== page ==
‘The WE appears when, for a moment, we set aside the story of fear, competition, and struggle, and tell its story. […] What happens after that is not in your control, but springs spontaneously from the WE itself.’*
As we move deeper into the “connected” future, we’re trying to figure this story out. For whilst we have the greatest means to connect we have ever had, yet we’re becoming more disconnected.
Kio Stark writes about the simple joy of introducing her daughter to a neighbour from where she used to live, about whom she knew quite a bit, though not his name:
‘I wrote this book, in some ways, to describe why that moment made me so soaringly happy – why I love introducing my daughter to a man whose name I could not remember and calling him my friend.’**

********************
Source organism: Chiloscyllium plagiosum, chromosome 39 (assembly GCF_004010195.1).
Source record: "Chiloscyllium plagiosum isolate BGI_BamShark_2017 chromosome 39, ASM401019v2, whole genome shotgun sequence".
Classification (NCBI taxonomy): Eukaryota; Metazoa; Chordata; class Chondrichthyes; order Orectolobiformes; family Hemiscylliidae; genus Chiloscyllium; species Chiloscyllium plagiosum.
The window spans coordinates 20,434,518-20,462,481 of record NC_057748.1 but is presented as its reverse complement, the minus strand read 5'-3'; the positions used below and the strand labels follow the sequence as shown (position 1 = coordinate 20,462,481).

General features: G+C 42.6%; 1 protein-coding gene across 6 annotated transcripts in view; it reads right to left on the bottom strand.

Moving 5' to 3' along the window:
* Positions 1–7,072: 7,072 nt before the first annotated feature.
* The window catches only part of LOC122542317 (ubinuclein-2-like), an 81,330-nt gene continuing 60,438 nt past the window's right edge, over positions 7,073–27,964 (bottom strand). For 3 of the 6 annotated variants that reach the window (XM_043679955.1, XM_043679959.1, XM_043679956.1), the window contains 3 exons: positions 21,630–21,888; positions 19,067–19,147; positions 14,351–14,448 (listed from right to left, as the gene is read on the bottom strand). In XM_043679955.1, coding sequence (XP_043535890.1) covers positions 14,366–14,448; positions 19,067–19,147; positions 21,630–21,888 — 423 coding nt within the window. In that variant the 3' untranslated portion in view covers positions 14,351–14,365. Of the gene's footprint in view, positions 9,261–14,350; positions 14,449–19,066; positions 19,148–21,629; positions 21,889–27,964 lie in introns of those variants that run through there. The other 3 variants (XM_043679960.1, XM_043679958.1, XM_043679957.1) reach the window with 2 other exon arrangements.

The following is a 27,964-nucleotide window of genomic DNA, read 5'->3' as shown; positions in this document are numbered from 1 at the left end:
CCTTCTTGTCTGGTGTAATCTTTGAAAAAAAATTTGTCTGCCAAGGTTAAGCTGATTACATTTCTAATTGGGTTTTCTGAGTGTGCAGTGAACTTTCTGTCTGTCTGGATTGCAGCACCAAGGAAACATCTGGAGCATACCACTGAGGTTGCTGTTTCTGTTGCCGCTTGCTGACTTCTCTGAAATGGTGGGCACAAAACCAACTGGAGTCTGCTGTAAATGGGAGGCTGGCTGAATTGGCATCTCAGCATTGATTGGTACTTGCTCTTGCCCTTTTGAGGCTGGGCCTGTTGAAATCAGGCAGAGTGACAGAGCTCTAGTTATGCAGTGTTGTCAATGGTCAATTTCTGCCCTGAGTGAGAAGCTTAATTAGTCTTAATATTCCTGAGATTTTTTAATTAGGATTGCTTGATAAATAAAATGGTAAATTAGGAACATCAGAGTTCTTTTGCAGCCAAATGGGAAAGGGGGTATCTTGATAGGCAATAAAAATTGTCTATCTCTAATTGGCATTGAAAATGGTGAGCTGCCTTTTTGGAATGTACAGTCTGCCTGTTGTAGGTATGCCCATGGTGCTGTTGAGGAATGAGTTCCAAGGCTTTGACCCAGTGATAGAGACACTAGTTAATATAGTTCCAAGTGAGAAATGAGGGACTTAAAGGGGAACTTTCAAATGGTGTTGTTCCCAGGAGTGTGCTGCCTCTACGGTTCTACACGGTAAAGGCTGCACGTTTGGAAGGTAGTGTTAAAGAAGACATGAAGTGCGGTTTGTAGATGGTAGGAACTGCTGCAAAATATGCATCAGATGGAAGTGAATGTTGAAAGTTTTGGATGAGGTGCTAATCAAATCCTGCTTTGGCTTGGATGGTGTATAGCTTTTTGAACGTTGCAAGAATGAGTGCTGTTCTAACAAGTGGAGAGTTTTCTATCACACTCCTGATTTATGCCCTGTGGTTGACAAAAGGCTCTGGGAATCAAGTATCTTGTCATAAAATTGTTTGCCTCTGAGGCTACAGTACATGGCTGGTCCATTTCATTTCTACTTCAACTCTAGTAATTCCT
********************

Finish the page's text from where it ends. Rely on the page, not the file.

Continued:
Stark’s remark echoes what we know at our core: that we are part of a WE story.
Peter Senge, in describing systems thinking, observes how inventions becomes innovation when many elements come together:
‘In engineering, when an idea moves from an invention to an innovation, diverse “component technologies” come together. […] Until this ensemble forms, the idea, though possible in the laboratory, does not achieve its potential in practice.’^
This suggests that many people must come together. The WE story is about a people system which not only reaches around our planet, recognising how we live interdependently with one another – knowingly or unknowingly, but also into our past and into our future. The ways our ancestors lived affect us today, and we are ancestors to those who will follow.
Connecting to the WE story recognises this, each able to take their place through a unique contribution.